STANISLAUS COUNTY (CBS13) — Health officials in Stanislaus County want the water tested at a popular swimming hole and reservoir that supplies drinking water after a man says he became deathly ill after swimming there.
Luis Lopez told CBS13 on Monday that he became very ill after swimming at the Woodward Reservoir in Oakdale. He says his fever spiked to 107 degrees and he felt like “a zombie.” He says hospital officials told him a waterborne bacteria was likely the cause.
On Tuesday, CBS13 spent the day searching for answers as to why tests hadn’t been done on the water.
Health officials aren’t 100 percent sure how Lopez got sick. One of them is stressing there is no cause for alarm, and no public health risk.
But some swimmers like Oswaldo Cruz aren’t taking any chances. He pulled his grandson out of the waters of Woodward Reservoir once he heard about Lopez’s illness.
“They should’ve stopped people from coming into the park because it’s bad,” he said.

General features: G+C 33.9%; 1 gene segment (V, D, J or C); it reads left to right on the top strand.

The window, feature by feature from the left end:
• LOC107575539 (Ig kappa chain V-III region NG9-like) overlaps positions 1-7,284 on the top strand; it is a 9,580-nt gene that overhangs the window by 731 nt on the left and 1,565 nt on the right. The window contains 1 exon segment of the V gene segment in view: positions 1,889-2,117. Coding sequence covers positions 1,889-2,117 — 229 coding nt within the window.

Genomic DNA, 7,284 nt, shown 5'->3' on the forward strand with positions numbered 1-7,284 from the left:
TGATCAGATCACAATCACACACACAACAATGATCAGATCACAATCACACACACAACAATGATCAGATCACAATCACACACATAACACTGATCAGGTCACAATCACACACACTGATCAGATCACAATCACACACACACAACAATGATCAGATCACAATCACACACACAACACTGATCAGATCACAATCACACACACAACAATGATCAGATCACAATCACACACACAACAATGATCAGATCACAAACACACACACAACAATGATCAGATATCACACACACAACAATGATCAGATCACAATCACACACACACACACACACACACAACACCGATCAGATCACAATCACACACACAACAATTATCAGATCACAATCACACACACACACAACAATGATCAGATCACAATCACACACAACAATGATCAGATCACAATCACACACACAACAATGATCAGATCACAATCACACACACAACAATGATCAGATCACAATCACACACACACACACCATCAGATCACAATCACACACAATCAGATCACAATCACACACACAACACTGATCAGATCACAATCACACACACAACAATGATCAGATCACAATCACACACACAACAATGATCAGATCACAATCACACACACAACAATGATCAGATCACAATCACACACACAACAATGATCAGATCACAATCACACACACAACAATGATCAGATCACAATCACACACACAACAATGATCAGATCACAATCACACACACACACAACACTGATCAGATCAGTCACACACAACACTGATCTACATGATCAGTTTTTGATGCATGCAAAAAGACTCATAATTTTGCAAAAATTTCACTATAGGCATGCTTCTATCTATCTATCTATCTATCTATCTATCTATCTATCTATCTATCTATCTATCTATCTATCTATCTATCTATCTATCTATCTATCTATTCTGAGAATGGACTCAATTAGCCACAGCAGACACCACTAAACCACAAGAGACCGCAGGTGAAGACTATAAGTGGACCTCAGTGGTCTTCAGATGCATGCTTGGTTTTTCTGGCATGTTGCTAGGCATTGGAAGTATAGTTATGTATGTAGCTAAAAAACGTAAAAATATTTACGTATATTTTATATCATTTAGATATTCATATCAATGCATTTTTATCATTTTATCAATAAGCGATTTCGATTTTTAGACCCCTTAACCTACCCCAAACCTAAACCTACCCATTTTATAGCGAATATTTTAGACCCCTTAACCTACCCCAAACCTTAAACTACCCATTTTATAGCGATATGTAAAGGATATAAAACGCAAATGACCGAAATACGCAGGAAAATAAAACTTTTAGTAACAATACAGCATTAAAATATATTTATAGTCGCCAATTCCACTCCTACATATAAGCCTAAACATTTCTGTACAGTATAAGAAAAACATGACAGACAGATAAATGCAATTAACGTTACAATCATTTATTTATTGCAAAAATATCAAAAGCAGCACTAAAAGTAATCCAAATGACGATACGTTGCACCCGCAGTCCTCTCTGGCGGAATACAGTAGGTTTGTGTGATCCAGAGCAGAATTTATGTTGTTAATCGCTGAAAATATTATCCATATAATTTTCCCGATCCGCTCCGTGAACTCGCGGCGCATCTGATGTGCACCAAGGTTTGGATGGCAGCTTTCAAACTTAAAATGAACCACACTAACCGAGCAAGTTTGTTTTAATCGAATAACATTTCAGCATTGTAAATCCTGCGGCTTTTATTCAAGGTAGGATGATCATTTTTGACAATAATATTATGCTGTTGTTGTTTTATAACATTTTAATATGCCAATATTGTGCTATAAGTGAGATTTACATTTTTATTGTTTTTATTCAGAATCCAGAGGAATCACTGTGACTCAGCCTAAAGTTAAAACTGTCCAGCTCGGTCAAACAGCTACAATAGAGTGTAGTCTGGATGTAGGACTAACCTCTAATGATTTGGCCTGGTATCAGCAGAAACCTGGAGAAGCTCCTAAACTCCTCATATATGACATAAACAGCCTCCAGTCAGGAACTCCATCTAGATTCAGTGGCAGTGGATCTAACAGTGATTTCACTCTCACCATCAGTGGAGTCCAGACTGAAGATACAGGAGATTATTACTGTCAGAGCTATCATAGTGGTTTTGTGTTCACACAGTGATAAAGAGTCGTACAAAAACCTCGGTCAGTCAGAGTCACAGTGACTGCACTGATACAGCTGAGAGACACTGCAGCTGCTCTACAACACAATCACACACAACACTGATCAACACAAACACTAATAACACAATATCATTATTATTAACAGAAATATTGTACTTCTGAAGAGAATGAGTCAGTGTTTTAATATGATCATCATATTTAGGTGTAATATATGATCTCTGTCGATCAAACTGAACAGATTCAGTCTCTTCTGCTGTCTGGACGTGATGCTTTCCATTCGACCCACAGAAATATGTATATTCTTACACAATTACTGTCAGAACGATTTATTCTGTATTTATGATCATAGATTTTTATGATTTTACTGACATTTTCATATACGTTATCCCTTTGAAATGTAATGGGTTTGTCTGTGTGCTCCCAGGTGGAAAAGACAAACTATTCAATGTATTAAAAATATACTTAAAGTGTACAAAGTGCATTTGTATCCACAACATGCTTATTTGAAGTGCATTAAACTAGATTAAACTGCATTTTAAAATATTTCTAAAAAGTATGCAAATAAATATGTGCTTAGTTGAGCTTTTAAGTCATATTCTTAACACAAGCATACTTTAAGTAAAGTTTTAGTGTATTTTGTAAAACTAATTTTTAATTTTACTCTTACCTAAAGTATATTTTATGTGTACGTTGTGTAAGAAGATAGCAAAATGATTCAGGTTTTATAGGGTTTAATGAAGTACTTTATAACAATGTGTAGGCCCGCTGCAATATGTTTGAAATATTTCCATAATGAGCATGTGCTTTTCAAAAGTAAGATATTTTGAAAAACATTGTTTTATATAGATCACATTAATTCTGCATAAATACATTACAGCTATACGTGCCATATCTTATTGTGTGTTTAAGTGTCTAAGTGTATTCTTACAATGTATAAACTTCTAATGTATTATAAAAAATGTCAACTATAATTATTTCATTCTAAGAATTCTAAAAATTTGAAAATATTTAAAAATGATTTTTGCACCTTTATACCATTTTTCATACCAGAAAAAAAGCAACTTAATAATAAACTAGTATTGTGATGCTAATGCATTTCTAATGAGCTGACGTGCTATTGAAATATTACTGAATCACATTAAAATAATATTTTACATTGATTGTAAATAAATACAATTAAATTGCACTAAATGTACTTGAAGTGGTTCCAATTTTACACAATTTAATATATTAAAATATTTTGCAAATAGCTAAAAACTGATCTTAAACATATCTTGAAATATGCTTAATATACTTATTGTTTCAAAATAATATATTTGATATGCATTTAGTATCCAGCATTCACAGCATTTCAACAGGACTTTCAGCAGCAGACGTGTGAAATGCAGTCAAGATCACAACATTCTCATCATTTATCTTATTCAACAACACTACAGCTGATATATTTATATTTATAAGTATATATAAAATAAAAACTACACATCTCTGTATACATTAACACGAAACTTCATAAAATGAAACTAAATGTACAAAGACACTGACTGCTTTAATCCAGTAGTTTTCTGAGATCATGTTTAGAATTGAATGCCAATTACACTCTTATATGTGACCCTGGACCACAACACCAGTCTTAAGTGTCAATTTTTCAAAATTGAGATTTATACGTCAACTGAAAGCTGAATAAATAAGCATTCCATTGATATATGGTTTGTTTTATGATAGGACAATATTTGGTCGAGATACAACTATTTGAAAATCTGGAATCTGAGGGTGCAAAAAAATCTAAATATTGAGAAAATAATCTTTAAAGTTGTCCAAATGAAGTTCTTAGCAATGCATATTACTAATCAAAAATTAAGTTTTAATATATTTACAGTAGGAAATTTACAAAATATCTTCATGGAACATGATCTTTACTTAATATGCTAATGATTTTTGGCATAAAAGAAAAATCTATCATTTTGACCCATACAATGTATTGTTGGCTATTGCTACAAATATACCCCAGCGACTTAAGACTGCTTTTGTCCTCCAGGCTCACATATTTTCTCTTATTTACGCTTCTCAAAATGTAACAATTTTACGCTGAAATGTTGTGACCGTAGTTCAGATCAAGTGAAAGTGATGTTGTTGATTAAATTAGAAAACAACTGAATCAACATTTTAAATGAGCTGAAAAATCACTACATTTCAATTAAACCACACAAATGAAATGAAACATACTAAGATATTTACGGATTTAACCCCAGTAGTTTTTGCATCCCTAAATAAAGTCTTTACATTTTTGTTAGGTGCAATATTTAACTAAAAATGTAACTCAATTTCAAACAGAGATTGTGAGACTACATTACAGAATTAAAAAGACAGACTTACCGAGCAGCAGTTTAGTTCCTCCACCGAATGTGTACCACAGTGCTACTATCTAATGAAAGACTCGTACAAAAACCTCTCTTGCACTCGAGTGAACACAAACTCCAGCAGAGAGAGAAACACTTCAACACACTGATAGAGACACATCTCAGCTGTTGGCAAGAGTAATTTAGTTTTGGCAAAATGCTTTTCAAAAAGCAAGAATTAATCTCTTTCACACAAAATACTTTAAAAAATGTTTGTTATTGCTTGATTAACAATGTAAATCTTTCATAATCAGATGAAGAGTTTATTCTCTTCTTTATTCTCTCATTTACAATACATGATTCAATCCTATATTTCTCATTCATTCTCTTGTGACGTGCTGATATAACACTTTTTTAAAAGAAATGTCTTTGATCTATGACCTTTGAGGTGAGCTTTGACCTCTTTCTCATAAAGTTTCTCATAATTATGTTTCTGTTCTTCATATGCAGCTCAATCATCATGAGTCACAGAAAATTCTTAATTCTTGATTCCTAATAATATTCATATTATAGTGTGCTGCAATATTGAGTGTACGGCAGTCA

Lopez says he lost 28 pounds in a week from his illness after swimming at the reservoir.
But not everyone is so sure the bacteria came from the reservoir.
“It’s very difficult to isolate the source or cause of this particular bacteria,” said Troylene Sayler with the South San Joaquin Irrigation District.
She says the bacteria, campylobacter is found in nearly every body of water and also in raw poultry.
“I think it’s an isolated incident and we certainly would not want the public to panic,” Sayler said.
CBS13 asked the irrigation district about the drinking water it supplies from the reservoir to Manteca, Tracy and Lathrop.
They say any harmful bacteria is removed at the treatment plant before it could get to homes or businesses.
“That’s because we assume there are contaminants in the water bacteria all of that we chlorinate the water for that purpose,” Sayler said.
The reservoir water that people like Lopez swim in is another matter.
“We have tested the water there; in fact, we tested it as late as last week,” she said.
Those tests revealed higher than normal bacteria. Several posted signs warn to swim at your own risk.
But the district says those levels weren’t high enough to pose a threat and force the reservoir to close. In any case, that decision is up to Stanislaus County Environmental Health and they’ve kept it open to the public.
The department wants the irrigation district to move up its regularly scheduled testing. Meanwhile the irrigation district told CBS13 they referred environmental health to a lab that could do the testing for them.